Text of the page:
Sport Golf

Thursday 18 September 2014

Fitzgerald's quiet dignity a crucial part of Rory's surge towards domination

Dairmuid Lyng

Published 13/08/2014 | 00:00

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JP Fitzgerald has been an ever-present by Rory McIlroy's side as his caddie since 2008. Photo: David Cannon/Getty Images
JP Fitzgerald has been an ever-present by Rory McIlroy's side as his caddie since 2008. Photo: David Cannon/Getty Images

As we sit back and behold this phase of sporting life - now known as the McIlroy Era for as ever long McIlroy sees fit to rule golf - there is one man who deserves special plaudits exactly because he would likely turn them down.

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So much has changed for Rory McIlroy since 2008, bar the man carrying his bag. It is satisfying that JP Fitzgerald was the one who was first to greet McIlroy (right) after the short par putt on 18 at Valhalla, when McIlroy, with that cold-blooded stare, stalked down that vaunted leaderboard on the back nine. Deserved even.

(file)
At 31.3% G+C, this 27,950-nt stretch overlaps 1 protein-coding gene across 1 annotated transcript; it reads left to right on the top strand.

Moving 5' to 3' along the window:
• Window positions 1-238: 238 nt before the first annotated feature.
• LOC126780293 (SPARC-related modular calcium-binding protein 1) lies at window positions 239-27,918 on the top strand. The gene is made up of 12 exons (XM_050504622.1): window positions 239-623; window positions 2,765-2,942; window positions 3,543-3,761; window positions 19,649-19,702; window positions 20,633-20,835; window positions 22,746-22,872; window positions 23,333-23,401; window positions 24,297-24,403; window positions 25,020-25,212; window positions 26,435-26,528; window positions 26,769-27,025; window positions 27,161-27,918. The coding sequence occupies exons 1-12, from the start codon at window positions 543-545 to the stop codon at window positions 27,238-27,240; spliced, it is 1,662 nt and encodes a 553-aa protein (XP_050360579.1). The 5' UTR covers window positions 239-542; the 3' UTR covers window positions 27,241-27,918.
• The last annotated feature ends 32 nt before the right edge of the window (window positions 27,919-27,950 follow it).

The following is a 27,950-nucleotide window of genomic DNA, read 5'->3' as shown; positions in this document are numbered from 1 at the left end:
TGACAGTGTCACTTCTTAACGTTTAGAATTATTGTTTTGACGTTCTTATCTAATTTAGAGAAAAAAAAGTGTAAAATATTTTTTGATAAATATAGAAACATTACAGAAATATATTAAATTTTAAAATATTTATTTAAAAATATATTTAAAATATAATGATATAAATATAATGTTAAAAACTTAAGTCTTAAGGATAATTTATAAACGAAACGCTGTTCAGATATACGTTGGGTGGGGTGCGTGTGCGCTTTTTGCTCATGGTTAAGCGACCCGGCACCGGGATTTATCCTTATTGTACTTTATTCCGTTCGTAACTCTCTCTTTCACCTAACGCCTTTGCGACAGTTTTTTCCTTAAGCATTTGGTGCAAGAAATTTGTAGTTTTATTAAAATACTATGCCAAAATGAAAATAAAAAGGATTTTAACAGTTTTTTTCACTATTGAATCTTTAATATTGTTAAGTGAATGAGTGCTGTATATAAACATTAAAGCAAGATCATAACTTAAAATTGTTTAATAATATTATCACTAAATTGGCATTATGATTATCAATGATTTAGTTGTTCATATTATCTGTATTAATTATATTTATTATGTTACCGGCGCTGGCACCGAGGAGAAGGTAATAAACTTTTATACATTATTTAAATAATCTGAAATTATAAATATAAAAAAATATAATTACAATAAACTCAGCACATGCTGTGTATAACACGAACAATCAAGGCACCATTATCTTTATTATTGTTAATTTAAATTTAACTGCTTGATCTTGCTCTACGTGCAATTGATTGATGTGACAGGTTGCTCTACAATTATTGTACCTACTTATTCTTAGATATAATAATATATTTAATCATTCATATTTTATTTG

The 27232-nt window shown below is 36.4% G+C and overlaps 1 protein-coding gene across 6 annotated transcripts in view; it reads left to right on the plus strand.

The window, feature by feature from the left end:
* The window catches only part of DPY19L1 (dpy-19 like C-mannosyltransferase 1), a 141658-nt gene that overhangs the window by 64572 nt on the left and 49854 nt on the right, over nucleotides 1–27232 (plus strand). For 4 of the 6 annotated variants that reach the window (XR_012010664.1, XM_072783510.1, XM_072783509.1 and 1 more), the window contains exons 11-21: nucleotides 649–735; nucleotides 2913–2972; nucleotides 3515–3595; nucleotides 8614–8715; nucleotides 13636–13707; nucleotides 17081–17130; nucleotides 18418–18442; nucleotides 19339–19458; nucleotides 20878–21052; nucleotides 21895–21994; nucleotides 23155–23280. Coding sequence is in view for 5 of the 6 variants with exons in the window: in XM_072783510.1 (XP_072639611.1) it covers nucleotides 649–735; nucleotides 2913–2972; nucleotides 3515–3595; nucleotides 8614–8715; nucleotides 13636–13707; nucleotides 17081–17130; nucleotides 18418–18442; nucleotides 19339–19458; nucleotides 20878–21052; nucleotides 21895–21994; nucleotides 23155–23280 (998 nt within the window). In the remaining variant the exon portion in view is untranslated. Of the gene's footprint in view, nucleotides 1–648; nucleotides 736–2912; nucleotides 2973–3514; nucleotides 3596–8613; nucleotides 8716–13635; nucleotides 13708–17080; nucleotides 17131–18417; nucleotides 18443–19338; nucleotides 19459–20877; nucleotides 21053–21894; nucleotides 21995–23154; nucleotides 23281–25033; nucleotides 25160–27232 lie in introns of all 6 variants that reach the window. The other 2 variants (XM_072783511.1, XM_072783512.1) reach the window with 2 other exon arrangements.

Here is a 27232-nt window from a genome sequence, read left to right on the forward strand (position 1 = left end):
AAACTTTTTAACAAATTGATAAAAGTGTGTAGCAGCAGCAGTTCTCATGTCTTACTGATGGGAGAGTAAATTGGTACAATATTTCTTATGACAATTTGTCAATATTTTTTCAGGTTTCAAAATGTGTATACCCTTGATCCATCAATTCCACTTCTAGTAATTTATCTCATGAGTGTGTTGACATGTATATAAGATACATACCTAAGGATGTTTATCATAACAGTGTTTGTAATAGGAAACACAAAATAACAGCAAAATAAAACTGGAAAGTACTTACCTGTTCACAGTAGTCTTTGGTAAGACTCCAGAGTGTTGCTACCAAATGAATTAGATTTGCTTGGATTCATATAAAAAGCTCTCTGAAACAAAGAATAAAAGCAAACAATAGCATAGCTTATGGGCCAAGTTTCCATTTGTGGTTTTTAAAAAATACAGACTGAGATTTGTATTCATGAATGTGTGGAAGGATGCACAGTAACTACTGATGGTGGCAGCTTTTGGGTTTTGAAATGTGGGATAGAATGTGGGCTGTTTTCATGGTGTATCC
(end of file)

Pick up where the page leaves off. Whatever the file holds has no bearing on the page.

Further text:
I am an outsider to golf but I've always had the sense that McIlroy possessed within him something like perfection in terms of playing his sport. It seems he has spent much of the seven years since turning pro as a scientist, trying to balance the various aspects of his life both inside and outside golf - his personal life, financial situation, fame - in order to draw out that perfection.

He has ripped up the script many times, but he has always stood beside JP. What is it about JP? He is Sphinx-like behind his aviator shades. His comments to the media rarely give much away. He carries his bag wide. He often seems ready with a wry word.

Of course, he pulled that three-wood from his bag on the tenth in Augusta on 2011. Months later, McIlroy felt the need to publicly defend him after criticism from golf pundit Jay Townsend. Possibly because McIlroy was younger, it was an unusual thing to see. But it was evidence of a strong bond.

When things were really bad, a caddy swap must have seemed like the most obvious solution to McIlroy's golfing woes.

But he stuck with JP. Whatever it is about him. He caddied for Paul McGinley when he made the winning putt at The Belfry at 2002. He gave up caddying for Darren Clarke in 2004 because he didn't want to lose a friend.

There's a quiet nobility there that informs what golf writer John Hopkins declared on the show as "golf's new Edwardian age".

Irish Independent

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